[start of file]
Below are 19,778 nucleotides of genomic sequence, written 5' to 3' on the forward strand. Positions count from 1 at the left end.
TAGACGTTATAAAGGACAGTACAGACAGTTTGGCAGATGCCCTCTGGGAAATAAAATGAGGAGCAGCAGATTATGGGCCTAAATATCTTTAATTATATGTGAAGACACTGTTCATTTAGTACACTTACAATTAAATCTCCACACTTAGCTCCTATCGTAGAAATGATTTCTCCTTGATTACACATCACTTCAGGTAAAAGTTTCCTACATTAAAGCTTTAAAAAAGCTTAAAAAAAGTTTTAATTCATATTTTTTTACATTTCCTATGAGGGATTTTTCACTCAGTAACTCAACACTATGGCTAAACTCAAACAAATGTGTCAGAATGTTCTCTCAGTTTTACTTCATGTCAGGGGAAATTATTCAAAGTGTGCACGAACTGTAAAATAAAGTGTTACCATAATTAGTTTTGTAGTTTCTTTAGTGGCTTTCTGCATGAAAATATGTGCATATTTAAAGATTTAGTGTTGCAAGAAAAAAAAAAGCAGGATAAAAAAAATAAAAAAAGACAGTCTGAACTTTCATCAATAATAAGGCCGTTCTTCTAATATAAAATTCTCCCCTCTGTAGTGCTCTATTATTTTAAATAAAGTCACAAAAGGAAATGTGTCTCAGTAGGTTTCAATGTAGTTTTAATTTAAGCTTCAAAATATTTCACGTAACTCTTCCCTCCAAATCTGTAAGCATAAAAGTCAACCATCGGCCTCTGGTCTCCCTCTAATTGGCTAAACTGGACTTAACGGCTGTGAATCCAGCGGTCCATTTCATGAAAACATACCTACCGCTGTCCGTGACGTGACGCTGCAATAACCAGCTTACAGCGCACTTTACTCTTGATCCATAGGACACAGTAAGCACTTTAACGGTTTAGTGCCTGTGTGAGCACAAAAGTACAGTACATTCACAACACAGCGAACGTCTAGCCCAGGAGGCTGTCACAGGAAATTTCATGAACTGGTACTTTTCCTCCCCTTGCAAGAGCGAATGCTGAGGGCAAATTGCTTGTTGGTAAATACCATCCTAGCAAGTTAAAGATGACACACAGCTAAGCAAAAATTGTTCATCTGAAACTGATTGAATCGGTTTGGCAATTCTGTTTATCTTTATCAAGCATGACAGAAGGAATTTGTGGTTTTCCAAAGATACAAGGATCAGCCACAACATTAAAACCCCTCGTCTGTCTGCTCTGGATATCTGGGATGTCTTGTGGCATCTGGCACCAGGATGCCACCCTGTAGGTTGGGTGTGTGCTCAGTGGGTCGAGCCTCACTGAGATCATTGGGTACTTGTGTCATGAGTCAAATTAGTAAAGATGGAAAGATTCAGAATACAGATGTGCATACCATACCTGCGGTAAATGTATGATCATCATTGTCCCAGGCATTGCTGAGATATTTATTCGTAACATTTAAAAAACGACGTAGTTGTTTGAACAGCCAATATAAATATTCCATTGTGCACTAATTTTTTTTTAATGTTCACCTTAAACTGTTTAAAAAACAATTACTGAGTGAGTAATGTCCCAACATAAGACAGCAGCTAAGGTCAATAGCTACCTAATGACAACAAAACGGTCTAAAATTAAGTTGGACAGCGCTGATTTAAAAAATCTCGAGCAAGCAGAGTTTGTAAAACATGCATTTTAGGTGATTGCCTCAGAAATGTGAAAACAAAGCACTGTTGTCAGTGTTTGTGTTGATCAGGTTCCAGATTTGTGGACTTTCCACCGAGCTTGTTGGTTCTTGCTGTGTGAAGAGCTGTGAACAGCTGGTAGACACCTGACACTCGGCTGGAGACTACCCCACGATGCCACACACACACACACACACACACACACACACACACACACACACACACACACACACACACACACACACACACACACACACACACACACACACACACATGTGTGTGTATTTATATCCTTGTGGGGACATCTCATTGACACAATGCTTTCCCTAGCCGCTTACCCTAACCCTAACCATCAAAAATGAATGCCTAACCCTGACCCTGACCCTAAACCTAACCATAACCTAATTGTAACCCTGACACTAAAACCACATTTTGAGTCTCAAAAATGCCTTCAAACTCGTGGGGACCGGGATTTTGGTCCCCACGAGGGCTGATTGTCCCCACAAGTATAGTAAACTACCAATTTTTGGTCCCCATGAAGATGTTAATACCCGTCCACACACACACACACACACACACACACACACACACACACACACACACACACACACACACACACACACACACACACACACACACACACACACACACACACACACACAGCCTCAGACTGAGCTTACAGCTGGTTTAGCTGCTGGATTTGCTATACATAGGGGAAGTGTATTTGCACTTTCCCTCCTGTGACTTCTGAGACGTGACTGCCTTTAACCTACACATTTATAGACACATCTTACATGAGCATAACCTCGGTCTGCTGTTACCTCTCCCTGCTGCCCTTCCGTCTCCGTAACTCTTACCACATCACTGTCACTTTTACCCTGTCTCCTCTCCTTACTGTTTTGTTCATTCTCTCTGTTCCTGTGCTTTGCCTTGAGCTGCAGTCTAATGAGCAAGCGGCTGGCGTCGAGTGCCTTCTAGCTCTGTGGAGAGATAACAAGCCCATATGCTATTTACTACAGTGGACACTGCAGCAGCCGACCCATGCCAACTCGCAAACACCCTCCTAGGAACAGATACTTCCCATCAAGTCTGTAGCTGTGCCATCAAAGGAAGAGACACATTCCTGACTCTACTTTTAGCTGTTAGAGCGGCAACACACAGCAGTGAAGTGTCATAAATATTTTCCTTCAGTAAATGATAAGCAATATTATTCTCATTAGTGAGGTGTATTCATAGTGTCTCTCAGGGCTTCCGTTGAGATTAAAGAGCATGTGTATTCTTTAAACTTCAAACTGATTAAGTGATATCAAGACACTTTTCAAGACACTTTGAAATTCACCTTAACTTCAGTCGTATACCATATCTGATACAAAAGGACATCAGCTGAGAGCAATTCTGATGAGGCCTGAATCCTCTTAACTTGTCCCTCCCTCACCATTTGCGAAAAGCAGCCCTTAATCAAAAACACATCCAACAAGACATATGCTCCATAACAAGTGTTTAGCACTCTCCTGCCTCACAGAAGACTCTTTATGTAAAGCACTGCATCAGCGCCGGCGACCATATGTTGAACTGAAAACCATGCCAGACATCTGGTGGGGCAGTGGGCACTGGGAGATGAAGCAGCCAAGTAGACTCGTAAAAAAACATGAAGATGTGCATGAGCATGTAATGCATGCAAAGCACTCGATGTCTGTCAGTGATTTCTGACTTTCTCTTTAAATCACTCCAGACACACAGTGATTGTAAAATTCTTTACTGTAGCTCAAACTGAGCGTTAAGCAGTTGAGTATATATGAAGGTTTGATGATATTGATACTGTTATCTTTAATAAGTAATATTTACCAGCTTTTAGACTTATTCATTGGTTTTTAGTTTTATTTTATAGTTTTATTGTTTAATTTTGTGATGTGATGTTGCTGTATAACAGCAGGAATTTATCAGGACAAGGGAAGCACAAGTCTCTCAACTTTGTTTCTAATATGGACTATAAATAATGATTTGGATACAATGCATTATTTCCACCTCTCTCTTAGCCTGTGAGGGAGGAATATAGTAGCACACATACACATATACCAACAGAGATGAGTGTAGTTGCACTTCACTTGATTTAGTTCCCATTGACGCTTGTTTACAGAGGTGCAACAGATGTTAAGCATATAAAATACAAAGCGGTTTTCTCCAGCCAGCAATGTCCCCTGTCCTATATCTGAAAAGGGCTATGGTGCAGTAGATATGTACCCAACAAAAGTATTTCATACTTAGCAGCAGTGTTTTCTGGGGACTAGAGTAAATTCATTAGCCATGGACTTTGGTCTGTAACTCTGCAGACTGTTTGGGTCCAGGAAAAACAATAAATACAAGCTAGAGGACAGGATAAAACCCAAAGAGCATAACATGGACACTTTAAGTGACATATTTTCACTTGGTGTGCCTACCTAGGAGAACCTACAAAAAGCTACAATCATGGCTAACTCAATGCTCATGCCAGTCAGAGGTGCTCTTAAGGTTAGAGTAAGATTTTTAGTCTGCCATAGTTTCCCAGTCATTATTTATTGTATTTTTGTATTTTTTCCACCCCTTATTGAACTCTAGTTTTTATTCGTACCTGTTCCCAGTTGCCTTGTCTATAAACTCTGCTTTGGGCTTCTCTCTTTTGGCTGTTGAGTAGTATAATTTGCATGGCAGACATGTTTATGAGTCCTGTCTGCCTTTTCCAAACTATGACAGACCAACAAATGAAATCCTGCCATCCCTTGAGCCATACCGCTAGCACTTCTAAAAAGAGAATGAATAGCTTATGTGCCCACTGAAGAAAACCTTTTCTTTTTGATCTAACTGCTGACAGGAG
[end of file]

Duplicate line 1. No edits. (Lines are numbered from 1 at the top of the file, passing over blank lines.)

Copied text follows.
Below are 19,778 nucleotides of genomic sequence, written 5' to 3' on the forward strand. Positions count from 1 at the left end.